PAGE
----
Lesson in Failure

"The Gamification of Death": Michael Abbot (Brainy Gamer) provides a write-up of Margaret Robertson's Game Developers Conference talk. Previously a strident evangelist for the unlimited potential of games, her tone this year was more tempered: She and her company had been tasked with making a game to accompany a documentary about a woman whose death in her apartment went unnoticed for three years (with the TV on the whole time). This proved to be rather difficult.

The subtitle of her talk was “How the Hardest Game Design Challenge Ever Demonstrates the Limits of Gaming.” That detail about the TV being on makes for a whole bunch of possibilities, but none of them would be quite tasteful enough, I suppose. I wonder if the problem isn’t that games can’t deal with a death like this, but rather that games being made in the service of something else, in this case a movie (and its marketing?), are pretty hamstrung from the get go.

  1. I understand and applaud the intention behind pushing the limits of what ‘games’ are into this kind of territory.

    We end up in the same kind of ‘to-define-it-kills-it’ territory that every discussion about something being ‘real art’ or not gets into, the same endless circular argument.

    Which isn’t necessarily a bad thing. It’s certainly better than thing being cut-and-dried when we think about what games ‘really are’ and what as an activity gaming ‘really is’.

    Now, to me, ‘a game to accompany a documentary about a woman whose death in her apartment went unnoticed for three years’ is not something I have any interesting in ‘playing’ or even ‘experiencing’ if that’s the better verb to to use. For me personally, that’s not what I look for in games, in the same way that, say, meta-commentary is not something I look for in painting.

    But I’m fine with people making it and other people enjoying or getting edification of some kind from it. The truth, as always, is that Sturgeon’s Law is in effect, and a pretty small percentage of anything is truly great.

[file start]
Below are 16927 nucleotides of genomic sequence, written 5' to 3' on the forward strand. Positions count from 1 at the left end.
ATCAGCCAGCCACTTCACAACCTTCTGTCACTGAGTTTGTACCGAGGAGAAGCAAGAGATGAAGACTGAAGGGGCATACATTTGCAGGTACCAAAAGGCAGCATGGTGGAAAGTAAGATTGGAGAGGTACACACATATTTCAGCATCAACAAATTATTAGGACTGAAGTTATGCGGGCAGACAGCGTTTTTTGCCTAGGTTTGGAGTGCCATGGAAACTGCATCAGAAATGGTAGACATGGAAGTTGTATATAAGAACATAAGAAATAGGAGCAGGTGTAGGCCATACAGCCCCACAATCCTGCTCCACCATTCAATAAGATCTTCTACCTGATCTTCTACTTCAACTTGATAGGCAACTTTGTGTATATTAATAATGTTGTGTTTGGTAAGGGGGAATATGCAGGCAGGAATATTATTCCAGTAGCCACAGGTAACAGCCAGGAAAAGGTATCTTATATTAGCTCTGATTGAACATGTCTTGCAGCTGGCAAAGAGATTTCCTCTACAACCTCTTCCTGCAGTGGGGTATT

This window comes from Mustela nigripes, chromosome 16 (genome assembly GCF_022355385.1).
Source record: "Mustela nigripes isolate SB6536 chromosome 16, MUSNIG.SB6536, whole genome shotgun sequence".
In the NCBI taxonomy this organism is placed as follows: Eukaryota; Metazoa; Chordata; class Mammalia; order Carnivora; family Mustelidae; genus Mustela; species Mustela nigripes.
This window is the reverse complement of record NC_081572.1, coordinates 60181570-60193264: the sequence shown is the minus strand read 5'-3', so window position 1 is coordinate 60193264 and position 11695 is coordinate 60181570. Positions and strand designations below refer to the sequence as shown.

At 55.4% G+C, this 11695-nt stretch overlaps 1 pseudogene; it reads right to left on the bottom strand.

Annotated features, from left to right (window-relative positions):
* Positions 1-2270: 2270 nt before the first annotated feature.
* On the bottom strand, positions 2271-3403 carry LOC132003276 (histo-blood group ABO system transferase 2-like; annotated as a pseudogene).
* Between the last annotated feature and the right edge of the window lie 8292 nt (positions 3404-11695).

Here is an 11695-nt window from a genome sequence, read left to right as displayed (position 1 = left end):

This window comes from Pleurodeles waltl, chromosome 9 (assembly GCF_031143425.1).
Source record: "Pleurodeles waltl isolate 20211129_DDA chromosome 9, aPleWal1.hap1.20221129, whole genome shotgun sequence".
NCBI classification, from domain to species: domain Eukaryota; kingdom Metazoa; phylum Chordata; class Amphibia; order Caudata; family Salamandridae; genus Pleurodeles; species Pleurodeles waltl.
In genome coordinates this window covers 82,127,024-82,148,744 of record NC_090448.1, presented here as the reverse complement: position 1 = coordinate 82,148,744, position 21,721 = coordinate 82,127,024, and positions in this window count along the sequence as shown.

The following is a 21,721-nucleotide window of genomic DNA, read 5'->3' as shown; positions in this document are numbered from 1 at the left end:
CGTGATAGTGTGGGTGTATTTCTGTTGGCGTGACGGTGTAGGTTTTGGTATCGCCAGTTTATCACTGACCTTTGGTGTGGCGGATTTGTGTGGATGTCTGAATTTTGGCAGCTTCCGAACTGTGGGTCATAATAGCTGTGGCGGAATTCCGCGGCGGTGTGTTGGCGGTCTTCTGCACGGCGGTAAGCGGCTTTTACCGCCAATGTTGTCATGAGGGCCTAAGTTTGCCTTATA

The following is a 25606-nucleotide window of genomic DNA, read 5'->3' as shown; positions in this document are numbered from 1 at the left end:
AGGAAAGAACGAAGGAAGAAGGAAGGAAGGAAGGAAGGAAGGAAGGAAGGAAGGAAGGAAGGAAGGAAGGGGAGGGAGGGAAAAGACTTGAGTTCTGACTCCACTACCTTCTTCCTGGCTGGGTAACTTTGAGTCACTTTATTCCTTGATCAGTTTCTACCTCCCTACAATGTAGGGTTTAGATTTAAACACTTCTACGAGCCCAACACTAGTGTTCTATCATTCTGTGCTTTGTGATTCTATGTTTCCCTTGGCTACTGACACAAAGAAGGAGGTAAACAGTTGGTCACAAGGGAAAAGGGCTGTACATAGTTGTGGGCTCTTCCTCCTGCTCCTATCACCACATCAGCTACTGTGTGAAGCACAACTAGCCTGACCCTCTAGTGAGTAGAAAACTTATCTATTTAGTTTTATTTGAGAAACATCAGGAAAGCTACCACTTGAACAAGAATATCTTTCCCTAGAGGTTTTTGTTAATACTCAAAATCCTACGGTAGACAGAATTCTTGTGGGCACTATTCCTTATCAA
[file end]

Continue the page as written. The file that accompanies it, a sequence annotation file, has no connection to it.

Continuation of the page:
I think that you’re probably right to an extent, though, and that games made in the service of something else (but ‘something else’ is a very wide category indeed), like anything creative (or any kind of ‘art’ if we want to go that far) can be compromised by that service.

    ‘Can be’ being the key phrase, though. And it always pays to define our terms. What do we mean by ‘in service to’?

    Not only that, but it depends on what the creation is in service to. Is it commerce? Well, chances are that we’ll be looking at compromise that devalues the end result of the creative process. But to suggest that, say, Guernica is compromised because it is to some extent in service to a political statement, well that’s kind of silly.

    As always: it’s complicated.

  2. Yeah, we’re pretty much in broad agreement, I think. And where I say such a piece is ‘hamstrung from the get go’ the alternate read on that would be ‘supplied with a set of initial constraints,’ as is every bit of production in every medium. (Plus it strikes me that a good counter-example for a successful set of projects in the service of another project’s marketing might be the Serious Sam Indie series from last year).

    But I’d totally be interested in seeing a brief game where, say, you’re the dead person and for some reason you can still twitch a couple of the muscles in your hand, a hand that, conveniently, was gripping the remote control when rigor mortis set in.

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